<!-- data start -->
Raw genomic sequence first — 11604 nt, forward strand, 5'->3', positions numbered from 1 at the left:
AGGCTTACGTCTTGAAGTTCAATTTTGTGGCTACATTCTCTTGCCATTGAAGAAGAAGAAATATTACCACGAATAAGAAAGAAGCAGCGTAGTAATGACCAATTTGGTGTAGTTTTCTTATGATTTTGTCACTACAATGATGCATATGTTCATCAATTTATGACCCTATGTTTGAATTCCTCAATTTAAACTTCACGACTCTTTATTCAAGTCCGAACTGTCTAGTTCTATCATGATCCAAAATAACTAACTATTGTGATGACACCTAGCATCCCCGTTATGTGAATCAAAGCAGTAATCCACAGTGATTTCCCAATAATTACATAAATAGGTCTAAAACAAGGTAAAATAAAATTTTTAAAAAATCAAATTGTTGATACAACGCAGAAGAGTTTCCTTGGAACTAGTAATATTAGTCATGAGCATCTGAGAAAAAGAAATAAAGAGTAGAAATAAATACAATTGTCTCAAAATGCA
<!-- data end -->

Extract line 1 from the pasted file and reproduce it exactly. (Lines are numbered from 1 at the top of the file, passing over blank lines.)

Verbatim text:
Raw genomic sequence first — 11604 nt, forward strand, 5'->3', positions numbered from 1 at the left: